Read More
The American Presidency VSI

Three centuries of the American presidency

The United States and its Constitution are now in their third century. The passage from each century to the next has been eventful. This review suggests an important lesson in considering the presidency in the twenty-first century: Events, the issues they generate, and the people who serve are normally more important than reforms in explaining change. Neustadt again: “The presidency nowadays [has] a different look.”

Read More

The economic effect of “Trumpism”

On winning the US Presidential election, Trump’s victory speech confirmed that he would put America first in his policies. That pursuit of America’s interests will permeate US economic and other policies in the years to come. US President Donald Trump’s effect on the economy is hard to discern due to a lack of policy detail.

Read More

On the cliché trail

The election campaign season licenses two cohorts—politicians and journalists—to take up an even greater share of public discourse than is normally allotted to them. Both of these groups have a demonstrable and statistically verifiable tendency towards cliché, and so it is to be expected that in what’s left of the run-up to the US elections, the public forum will be awash in clichés. And so it is!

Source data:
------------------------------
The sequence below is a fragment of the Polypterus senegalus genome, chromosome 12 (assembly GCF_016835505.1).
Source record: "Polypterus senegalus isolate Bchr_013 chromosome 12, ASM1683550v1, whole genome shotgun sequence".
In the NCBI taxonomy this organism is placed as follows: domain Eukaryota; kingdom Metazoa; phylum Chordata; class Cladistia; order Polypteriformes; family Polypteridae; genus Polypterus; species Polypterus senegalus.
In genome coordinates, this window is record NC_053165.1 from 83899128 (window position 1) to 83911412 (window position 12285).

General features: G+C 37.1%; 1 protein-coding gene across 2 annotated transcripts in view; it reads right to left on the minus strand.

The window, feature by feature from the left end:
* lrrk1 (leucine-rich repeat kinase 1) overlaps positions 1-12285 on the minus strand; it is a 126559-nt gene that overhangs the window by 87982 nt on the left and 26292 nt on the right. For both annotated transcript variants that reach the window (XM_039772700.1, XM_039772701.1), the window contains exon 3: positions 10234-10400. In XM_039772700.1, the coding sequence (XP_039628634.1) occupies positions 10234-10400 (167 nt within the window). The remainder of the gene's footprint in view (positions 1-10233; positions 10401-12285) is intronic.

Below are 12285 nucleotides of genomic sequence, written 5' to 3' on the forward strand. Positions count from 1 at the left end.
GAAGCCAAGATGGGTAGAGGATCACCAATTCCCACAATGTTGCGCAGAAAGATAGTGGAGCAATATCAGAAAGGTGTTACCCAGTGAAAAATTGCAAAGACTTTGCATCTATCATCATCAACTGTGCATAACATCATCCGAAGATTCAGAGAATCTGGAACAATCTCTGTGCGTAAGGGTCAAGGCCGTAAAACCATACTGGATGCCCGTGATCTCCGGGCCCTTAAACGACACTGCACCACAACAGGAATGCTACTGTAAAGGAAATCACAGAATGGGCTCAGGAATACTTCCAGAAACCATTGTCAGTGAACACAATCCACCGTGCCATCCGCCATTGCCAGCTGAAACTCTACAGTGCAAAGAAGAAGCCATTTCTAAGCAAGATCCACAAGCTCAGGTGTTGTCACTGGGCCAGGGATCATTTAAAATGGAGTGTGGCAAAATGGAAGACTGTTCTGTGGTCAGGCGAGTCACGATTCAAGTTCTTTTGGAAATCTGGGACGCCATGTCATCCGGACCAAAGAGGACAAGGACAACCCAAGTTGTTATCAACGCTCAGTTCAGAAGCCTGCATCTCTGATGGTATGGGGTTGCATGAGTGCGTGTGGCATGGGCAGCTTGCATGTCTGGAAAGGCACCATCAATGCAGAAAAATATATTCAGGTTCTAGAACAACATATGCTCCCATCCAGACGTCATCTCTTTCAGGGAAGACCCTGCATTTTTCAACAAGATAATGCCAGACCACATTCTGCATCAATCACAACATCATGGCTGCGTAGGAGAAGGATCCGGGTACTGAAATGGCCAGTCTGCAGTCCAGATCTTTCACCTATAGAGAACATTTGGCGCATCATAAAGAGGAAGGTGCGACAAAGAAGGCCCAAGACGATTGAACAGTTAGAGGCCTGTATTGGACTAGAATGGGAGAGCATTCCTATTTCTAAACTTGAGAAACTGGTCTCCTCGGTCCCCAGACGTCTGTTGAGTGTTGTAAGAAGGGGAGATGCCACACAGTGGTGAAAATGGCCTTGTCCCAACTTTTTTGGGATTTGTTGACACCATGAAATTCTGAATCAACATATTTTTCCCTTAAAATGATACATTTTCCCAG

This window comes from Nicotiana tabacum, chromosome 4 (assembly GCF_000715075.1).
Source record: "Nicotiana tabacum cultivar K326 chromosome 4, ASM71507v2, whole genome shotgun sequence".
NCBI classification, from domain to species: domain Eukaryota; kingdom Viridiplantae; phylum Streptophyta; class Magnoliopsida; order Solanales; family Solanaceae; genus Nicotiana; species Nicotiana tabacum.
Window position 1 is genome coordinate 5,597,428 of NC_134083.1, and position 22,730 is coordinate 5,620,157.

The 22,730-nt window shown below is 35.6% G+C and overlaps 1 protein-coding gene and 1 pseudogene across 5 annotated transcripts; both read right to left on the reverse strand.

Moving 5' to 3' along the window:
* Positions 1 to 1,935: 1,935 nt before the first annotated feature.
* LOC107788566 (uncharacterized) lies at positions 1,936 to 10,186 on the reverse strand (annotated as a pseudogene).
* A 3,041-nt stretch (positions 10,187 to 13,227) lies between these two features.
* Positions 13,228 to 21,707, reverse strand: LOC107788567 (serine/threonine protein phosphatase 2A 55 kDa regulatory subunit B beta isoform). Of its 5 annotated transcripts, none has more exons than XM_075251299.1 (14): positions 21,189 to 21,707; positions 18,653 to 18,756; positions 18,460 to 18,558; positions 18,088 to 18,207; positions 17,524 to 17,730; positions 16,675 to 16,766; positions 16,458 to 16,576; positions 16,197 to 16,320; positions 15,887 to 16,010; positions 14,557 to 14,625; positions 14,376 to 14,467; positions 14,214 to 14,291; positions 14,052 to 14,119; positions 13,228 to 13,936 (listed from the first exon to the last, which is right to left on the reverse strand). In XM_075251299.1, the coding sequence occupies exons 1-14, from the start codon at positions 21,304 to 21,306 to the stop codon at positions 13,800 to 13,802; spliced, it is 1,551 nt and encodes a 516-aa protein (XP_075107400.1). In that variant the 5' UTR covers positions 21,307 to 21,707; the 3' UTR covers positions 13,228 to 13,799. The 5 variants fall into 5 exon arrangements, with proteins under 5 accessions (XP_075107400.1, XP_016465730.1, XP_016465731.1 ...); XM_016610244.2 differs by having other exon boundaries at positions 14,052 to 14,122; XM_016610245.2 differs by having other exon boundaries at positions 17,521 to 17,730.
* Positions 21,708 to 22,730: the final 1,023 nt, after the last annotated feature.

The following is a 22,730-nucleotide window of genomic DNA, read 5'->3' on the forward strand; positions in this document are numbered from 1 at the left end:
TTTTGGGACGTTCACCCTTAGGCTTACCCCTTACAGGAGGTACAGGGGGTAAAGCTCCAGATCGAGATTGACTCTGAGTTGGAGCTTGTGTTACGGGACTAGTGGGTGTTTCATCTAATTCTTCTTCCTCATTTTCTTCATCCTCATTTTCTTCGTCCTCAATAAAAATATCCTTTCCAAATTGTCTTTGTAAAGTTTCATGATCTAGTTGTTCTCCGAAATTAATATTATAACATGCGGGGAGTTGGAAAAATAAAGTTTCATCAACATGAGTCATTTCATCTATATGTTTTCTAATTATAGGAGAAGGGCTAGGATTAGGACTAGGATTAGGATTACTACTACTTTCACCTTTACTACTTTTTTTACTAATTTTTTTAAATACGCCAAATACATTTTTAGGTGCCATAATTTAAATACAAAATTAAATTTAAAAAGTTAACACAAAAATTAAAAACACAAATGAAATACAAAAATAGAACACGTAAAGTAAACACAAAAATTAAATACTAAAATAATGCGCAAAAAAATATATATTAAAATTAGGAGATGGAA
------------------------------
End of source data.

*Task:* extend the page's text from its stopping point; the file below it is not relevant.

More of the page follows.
Read More

Washington, Gates, and a battle for power in the young United States

Conspiracies are seldom what they are cracked up to be. It is in their nature for people to gossip and complain. Through it all they sometimes agree with each other, or pretend to for other reasons. Thus eavesdroppers looking for conspiracy can imagine plenty of it in almost any gathering, particularly if alcohol is lubricating and amplifying the discussions. So it was that in the winter of 1777-78 that some commonplace military griping got elevated to the level of conspiracy, at the center of which were a few hapless men later referred to as the “Conway Cabal.”

Read More

The founding of the Electoral College

Every four years, the debate over the United States’ continued use of its Electoral College reemerges. The following excerpt from Michael Klarman’s The Framers’ Coup: The Making of the United States Constitution discusses the political interests that shaped the Electoral College and American presidential politics as a whole.

Read More